The front page of The Times on 20 September reported Jeremy Hunt saying that “we can’t let tax rises go on forever”. Other conservative politicians have been even more brazen in demanding tax cuts right now.
Liz Truss is one of those demanding immediate tax cuts, and there is even speculation she may want to be a candidate in the next Conservative Party leadership election. But is she not the same former Conservative Prime Minister whose premiership ended in ignominy because of unfunded tax cuts?
Rishi Sunak has addressed the recent Conservative Party conference with these words: “I know you want tax cuts. I want them too”.
Actually, according to a report by the Institute of Fiscal Studies (IFS, 29 September 2023) we have suffered from the largest increase in taxation under the last three Conservative Prime Ministers (Boris Johnson, Liz Truss, Rishi Sunak) than in any previous parliament since WW2.
Chaotic administration, Liz Truss’ disastrous mini-budget, and poor management of contracts including HS2 have all contributed to this, as well as Brexit. However, the main causes of increasing taxes are demographic change, health service pressures and the need to unwind austerity.
We should put the current taxation level in perspective. The Our World in Data Taxation website allows to make comparisons. Taxation has increased dramatically in all developed countries since 1910 but taxation in the UK is currently lower than in many other European countries.
Political commentators believe that Sunak may announce tax cuts in the March 2024 budget, just before the general elections. The Conservatives may regard this as a clever move: it may win them some votes whilst, in all probability, it will have to be Labour, after the elections, to face the conundrum on how to deliver the required public services improvements without adequate taxation revenues.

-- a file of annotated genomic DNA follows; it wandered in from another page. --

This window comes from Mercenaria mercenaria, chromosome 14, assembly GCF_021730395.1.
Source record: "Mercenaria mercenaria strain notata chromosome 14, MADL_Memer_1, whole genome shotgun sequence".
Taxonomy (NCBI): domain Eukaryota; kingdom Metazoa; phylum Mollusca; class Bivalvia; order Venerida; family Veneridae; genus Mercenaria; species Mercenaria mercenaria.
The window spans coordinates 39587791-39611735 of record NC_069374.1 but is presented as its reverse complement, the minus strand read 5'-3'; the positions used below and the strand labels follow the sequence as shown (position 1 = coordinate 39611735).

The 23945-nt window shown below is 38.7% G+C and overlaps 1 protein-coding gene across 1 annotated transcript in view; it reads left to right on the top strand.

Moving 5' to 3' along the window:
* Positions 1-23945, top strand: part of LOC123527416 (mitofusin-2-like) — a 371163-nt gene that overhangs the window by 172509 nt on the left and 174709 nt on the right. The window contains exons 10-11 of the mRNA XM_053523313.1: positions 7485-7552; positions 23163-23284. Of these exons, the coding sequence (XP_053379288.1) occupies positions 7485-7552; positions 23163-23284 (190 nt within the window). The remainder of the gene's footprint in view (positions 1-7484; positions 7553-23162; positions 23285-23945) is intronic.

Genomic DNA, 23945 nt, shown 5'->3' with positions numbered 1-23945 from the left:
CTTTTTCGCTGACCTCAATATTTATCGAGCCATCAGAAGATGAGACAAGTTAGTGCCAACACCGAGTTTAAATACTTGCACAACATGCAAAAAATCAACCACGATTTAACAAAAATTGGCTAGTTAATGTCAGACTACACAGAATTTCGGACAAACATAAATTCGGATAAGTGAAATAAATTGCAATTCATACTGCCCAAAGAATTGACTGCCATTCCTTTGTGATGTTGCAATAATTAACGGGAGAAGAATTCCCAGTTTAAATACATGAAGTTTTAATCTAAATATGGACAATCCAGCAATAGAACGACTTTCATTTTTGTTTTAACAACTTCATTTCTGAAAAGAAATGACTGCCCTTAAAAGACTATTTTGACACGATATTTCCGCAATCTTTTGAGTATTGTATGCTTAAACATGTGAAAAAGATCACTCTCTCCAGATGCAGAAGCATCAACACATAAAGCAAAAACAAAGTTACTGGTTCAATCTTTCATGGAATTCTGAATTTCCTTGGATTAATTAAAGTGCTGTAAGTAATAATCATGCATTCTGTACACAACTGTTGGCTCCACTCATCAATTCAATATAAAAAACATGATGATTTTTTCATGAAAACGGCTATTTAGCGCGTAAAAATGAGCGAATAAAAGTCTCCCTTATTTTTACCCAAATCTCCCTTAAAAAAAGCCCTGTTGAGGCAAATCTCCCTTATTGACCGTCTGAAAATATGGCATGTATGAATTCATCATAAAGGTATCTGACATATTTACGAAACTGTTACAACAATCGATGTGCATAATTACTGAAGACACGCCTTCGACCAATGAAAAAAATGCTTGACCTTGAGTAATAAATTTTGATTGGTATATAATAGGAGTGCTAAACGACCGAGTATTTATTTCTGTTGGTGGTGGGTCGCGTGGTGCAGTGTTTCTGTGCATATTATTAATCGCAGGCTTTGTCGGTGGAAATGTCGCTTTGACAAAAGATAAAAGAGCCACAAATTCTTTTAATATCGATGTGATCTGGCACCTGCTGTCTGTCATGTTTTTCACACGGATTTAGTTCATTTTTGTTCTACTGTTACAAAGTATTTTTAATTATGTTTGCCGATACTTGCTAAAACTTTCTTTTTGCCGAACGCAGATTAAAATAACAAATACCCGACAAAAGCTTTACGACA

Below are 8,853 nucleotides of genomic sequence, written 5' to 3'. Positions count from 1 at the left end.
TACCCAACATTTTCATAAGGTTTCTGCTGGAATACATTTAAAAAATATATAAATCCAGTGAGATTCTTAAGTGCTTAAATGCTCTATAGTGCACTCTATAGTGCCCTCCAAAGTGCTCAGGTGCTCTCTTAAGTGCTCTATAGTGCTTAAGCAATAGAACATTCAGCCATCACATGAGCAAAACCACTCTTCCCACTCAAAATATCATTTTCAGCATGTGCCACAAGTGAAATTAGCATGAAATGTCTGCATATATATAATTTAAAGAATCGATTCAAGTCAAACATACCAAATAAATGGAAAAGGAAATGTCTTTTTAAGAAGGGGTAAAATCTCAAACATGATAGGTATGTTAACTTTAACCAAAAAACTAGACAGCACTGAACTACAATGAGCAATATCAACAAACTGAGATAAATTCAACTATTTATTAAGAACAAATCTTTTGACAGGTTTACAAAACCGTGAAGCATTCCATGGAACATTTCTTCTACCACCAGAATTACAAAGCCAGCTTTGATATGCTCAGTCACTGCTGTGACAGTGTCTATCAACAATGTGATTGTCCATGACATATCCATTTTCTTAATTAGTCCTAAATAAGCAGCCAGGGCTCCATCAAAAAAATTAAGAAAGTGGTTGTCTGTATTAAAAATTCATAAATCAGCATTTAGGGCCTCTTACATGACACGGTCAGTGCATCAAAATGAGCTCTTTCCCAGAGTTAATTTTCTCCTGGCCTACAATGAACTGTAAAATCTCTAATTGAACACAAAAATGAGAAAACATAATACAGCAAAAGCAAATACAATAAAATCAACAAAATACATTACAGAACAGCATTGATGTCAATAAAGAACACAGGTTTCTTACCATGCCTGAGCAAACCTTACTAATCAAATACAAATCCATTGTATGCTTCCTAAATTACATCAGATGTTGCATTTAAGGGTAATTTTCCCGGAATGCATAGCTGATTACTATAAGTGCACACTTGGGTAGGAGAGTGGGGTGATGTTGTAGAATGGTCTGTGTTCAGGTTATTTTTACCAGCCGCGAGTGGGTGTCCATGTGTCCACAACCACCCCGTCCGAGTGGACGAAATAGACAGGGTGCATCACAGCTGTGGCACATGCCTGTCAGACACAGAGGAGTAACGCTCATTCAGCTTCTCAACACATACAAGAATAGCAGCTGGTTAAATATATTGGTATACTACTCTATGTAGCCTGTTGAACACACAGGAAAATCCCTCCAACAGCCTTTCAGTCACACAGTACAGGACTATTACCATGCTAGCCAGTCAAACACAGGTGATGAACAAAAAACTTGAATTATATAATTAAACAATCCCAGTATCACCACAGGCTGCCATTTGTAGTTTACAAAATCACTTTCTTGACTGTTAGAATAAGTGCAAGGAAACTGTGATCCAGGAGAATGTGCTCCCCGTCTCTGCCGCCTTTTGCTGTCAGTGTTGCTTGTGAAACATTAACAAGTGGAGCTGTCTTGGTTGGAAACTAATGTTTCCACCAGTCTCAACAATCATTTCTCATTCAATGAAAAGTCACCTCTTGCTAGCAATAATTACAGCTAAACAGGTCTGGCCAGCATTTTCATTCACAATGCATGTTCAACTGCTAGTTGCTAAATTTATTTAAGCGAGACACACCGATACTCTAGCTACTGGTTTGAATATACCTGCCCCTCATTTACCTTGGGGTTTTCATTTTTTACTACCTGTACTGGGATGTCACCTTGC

We know that the Conservatives will promise tax cuts. Does it make sense for Labour and the Lib Dems to copy the Tory tax and spending plans, in order to deflect any accusations of being a high-tax party?
In previous elections the Lib Dems committed to a 1% increase in income tax to address the underfunding of the NHS, social care, and education. Tim Farron, the Lib Dem leader in the 2017 elections, argued that voters recognised the need to “chip in a little more” and the 1% tax increase was supported by as much as 70% of the electorate.
What is different now is that we have suffered from a cost-of-living crisis, but salaries have now started to catch up with a declining inflation. Good public services are critical for those with lower incomes.
When schools and the NHS are failing, those on low incomes do not have the option of private education or private healthcare. If the police or the justice system are failing, criminality gets out of control starting from poor neighbourhoods.
After 13 years of Conservative government our public services are in dire conditions. Thus, there is a case for some increase in taxation across all three tax rates (20%, 40% and 45%).
The money raised could also be used to eliminate some taxation anomalies. The Tories did not want to be seen increasing the tax rates, thus they froze both the personal allowance (the amount of income we do not have to pay tax on) and the income thresholds above which we pay taxes at the higher 40% or 45% rates.
This failure to increase the personal allowance and the income thresholds in line with inflation (so called “fiscal drag”) has disproportionately affected those on lower incomes and has been correctly described as a stealth tax, which is less fair than an equivalent increase in the tax rate.
Professionals with higher incomes face a “tax trap”. With incomes between £100,000 and £125,140 there is tapering of the personal allowance which results in a 60% marginal tax rate. How could it be fair to pay a tax rate of 60% with these earnings, whilst those earning above £125,140 have a marginal tax rate of just 45%?
The choice we face is between higher taxes or a decline in public services. We should carefully scrutinize the spending and tax commitments.
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